Home / Background

T.S. Eliot’s line “humankind cannot bear very much reality” rings true down the centuries and resonates across this web-site. But the more we shrink from our reality, acting in flight from it or denial or defiance of it, the more we fail in our duty and threaten the future of our race and our world.

Hyphen-21 takes the position that in the blur and astonishment of the 21st century, the pressure to deny, dogmatise, detach and atomise becomes ever more intense and is often irresistible. Like gargoyles outside the walls of the temple, many forms of destructive and regressive fundamentalism lie in wait for us, offering the illusion and comfort of escape and certainty and the actuality of further chaos.

At such a time, whatever connects person to person, I to Thou, is a vital matter – firm ground where none other exists. To survive, we have to make precious the space between us.

But in this time of extraordinary flux and danger, new connections and bindings have continually to be found, new ways of making and securing community, and securing the individual within community.

Here is some background material, exploring these thoughts further and offering different ways of explaining the origins, meaning and spirit of Hyphen-21.

The papers entitled “Context” and “A Statement of Aims” were both written in 1998, soon after the charity was formed. Only slightly revised in 2017, they are perhaps more pertinent than ever. The “What is Hyphen-21 ?” paper was written in Autumn 2007 and includes a brief account of the charity’s origins. “Restating the Position”was written in 2012, having first appeared in the Director’s Report. (This last is a legal requirement and is sent annually to Companies House, along with the company’s accounts). Each of the four papers is surprisingly different and singular in its exploration of the meaning and implications of the charity’s position in its time.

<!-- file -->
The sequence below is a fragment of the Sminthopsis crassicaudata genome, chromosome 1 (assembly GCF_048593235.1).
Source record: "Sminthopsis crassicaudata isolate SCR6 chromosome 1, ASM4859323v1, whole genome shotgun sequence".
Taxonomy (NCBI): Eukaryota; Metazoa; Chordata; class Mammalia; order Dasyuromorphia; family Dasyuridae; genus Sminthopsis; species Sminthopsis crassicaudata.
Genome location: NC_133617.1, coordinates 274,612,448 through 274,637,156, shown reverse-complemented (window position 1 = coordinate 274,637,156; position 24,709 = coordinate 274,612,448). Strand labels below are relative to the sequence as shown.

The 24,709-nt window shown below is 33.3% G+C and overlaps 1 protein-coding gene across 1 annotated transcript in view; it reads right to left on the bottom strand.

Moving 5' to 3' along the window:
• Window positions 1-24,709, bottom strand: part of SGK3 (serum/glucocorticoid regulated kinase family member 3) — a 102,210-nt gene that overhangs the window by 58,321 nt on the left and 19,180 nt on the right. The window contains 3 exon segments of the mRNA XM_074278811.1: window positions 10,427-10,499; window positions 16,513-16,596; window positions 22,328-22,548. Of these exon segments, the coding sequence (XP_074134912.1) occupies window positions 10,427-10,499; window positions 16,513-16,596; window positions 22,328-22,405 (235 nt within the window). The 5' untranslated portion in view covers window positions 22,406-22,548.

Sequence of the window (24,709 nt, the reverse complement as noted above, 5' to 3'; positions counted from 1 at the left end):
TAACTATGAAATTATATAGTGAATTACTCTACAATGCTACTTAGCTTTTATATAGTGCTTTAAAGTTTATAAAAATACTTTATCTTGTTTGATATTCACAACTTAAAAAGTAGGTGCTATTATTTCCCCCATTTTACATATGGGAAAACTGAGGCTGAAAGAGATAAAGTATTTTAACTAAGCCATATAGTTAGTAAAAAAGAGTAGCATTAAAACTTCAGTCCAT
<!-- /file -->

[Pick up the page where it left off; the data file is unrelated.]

The Fables were selected from a larger total written at different times over a period of fifteen years. They seem as relevant now as they did then. Perhaps even more so.

The poem-sets were written at much the same time as the charity itself was conceived and in many ways feel part and parcel of its meaning.

Finally here, I’ll quote the late David Jenkins, from a speech he gave in 1988. He was Bishop of Durham at the time (“the Red Bishop”) and was addressing an audience made up of social workers. In those days too, social work itself felt better founded and more self-confident as an occupation than it has become since. Further, I believe the Bishop’s words apply beyond the social work role to all occupations concerned with social responsibility and care for others :

“Social workers are a group of people who are being called upon to live dangerously at many of the pressure points in our present confused, confusing and increasingly divided society. As such you are the objects of, and therefore presumably in your own persons and reflections the subjects of, a great deal of confusion, anxiety and uncertainty. Your position is highly ambivalent and ambiguous and therefore both actually painful now and potentially promising with regard to the future of our society and, indeed, of human beings on this earth.”